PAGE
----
Losing a pet is often accompanied by an extreme depth of emotion that is hard to overcome. Our pets are not just animals to us. They fit perfectly into our lives and add not only companionship and fun, but also true joy.
Sometimes people are surprised by how much the death of a beloved pet affects their mental and emotional well-being, but this grief is normal and common. You are entitled to feel whatever range of emotions you feel while processing the loss.
Everyone experiences grief differently, and it is important to honor these feelings however you need to honor them. Self-care is an extremely important aspect of the healing process and can help you move through feelings of grief, guilt, or shame that you might be experiencing.
Here are some resources that can help you work through these feelings and get the support you need as you grieve the loss of your cherished companion:
If you are really struggling to cope with the loss of your pet, please reach out to one of these resources. Although your grief is unique to you, you do not have to suffer through it alone.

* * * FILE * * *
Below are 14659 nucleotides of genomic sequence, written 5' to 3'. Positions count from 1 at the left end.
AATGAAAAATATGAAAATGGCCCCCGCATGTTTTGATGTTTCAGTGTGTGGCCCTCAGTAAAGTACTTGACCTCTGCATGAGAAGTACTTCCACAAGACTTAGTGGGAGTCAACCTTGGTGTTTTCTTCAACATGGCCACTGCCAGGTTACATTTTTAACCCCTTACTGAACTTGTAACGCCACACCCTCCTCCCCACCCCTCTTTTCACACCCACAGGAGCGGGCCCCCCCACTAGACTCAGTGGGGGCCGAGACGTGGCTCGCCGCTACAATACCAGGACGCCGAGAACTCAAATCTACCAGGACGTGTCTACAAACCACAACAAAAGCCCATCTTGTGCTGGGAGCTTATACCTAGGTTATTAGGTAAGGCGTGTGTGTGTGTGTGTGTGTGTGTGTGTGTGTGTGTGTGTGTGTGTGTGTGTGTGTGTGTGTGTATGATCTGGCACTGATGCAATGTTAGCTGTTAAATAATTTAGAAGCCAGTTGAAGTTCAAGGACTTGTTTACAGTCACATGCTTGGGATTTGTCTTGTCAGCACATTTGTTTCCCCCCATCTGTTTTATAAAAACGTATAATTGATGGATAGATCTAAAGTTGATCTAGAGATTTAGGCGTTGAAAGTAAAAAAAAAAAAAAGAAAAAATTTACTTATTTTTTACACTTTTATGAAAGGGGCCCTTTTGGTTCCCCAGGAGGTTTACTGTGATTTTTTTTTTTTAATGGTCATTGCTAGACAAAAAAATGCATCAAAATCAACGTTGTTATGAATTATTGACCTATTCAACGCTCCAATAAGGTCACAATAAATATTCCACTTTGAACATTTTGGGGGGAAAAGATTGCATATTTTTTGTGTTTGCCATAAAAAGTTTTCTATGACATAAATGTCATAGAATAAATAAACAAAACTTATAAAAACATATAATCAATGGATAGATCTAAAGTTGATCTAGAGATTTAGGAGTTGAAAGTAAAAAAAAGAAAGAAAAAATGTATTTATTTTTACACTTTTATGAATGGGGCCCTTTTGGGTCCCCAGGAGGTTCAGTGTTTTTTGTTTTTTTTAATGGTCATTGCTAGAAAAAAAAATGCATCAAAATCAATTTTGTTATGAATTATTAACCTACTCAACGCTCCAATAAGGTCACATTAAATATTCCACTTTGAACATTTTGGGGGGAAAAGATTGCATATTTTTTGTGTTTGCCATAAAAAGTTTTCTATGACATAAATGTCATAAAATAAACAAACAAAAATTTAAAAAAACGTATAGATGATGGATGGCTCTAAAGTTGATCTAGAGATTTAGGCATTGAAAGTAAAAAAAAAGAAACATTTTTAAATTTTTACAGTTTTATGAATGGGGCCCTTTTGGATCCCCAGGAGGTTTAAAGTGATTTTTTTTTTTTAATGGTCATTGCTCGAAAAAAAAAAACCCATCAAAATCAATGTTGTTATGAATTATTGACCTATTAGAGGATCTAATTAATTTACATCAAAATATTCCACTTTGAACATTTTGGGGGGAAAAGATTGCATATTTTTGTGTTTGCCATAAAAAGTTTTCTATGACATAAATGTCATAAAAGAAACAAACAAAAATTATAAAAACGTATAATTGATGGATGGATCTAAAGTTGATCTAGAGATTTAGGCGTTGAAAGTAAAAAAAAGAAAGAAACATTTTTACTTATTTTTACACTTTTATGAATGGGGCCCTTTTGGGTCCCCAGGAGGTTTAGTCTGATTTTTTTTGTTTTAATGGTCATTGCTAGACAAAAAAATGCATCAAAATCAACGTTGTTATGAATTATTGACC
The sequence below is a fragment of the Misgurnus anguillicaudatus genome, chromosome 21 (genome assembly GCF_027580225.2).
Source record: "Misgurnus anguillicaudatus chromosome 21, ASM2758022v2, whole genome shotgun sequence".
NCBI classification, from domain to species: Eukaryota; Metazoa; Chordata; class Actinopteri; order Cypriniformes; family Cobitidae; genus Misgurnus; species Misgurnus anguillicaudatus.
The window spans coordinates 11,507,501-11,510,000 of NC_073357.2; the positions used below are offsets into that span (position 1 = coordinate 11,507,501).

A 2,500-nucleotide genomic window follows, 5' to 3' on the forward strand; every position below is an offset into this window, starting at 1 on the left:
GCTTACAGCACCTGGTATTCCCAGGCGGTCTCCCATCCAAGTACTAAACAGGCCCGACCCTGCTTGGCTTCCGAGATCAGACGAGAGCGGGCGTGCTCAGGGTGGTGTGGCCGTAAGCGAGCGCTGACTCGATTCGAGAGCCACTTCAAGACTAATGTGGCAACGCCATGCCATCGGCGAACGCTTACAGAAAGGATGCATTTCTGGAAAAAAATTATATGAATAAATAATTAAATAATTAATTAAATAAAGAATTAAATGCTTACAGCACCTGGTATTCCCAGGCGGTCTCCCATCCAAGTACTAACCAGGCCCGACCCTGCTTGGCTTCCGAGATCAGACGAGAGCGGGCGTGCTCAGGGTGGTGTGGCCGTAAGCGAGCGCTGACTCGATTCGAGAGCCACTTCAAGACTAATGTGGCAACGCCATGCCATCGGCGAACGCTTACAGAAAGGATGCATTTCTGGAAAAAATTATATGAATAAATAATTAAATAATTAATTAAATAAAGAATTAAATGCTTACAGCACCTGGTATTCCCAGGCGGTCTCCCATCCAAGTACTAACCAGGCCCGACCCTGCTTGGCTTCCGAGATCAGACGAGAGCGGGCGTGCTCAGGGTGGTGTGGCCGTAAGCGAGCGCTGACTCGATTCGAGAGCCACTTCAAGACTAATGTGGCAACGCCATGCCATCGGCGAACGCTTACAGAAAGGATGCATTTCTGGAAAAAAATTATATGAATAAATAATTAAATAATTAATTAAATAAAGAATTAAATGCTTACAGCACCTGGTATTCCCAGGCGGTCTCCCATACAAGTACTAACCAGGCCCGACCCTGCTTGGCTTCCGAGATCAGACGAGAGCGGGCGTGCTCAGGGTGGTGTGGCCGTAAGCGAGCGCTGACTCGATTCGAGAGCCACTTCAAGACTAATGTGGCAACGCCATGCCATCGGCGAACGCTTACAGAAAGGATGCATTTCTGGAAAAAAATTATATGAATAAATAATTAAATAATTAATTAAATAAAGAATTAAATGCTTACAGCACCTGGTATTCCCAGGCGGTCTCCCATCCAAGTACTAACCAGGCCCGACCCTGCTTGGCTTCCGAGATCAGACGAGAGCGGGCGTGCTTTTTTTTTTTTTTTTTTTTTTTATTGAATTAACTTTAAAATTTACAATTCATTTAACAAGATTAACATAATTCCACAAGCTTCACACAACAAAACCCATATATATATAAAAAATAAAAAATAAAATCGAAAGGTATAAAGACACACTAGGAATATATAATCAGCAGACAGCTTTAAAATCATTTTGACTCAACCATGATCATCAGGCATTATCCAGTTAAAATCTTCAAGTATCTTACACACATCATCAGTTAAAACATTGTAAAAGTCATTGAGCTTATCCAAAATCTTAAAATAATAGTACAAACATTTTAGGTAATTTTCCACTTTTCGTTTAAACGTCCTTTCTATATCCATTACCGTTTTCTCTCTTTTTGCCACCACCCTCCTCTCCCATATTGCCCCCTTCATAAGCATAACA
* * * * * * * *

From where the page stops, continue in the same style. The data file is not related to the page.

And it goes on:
If your pet is nearing the end of his or her life, you do not have to wait until after he or she has passed to start utilizing resources to help you through your pain. Everlife Memorials provides resources that can assist you through every stage of the loss process from knowing when it’s time to saying goodbye to your visit with your Peaceful Passing Veterinarian.
Children and Pet Loss
The loss of a pet is often the first experience a child has with losing a loved one. This link from the UC Davis School of Veterinary Medicine gives some important tips on helping your children deal with the loss of a pet.
Children experience different levels of emotional and cognizant development at different ages, which means their ability to really understand the concept of death changes based on how old they are. According to Marty Tously, who works as a bereavement counselor, you can expect children under five not to fully grasp the permanence of death but might have some changes in behavior (like thumb sucking) because they can feel the trauma around them. Children over five, however, will have different reactions. Learn more about teaching your children about pet loss here.
Surviving Pet Grief
Humans are not the only ones to experience grief when losing a pet. If you have other animals in your home, you might notice that they exhibit signs of mourning after losing another pet. This article can help you assist your surviving pet(s) through the grieving process.